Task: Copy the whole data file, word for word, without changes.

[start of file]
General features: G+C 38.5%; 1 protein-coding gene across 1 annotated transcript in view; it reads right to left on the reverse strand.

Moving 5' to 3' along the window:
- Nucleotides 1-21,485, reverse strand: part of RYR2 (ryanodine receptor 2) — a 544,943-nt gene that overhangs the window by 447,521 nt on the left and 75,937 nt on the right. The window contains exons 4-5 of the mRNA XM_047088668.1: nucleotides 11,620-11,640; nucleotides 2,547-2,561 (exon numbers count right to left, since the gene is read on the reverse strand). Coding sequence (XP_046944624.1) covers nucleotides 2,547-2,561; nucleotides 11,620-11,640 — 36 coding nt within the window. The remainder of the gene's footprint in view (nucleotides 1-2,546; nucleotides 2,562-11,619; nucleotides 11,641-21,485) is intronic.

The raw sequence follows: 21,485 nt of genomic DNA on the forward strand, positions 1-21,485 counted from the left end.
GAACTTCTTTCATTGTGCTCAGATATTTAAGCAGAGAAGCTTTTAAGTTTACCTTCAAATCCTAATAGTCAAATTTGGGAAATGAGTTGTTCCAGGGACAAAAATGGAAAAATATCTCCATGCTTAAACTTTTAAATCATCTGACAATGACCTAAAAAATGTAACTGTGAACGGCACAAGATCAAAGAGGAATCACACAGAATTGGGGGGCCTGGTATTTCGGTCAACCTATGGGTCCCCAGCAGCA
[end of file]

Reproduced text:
General features: G+C 38.5%; 1 protein-coding gene across 1 annotated transcript in view; it reads right to left on the reverse strand.

Moving 5' to 3' along the window:
- Nucleotides 1-21,485, reverse strand: part of RYR2 (ryanodine receptor 2) — a 544,943-nt gene that overhangs the window by 447,521 nt on the left and 75,937 nt on the right. The window contains exons 4-5 of the mRNA XM_047088668.1: nucleotides 11,620-11,640; nucleotides 2,547-2,561 (exon numbers count right to left, since the gene is read on the reverse strand). Coding sequence (XP_046944624.1) covers nucleotides 2,547-2,561; nucleotides 11,620-11,640 — 36 coding nt within the window. The remainder of the gene's footprint in view (nucleotides 1-2,546; nucleotides 2,562-11,619; nucleotides 11,641-21,485) is intronic.

The raw sequence follows: 21,485 nt of genomic DNA on the forward strand, positions 1-21,485 counted from the left end.
GAACTTCTTTCATTGTGCTCAGATATTTAAGCAGAGAAGCTTTTAAGTTTACCTTCAAATCCTAATAGTCAAATTTGGGAAATGAGTTGTTCCAGGGACAAAAATGGAAAAATATCTCCATGCTTAAACTTTTAAATCATCTGACAATGACCTAAAAAATGTAACTGTGAACGGCACAAGATCAAAGAGGAATCACACAGAATTGGGGGGCCTGGTATTTCGGTCAACCTATGGGTCCCCAGCAGCA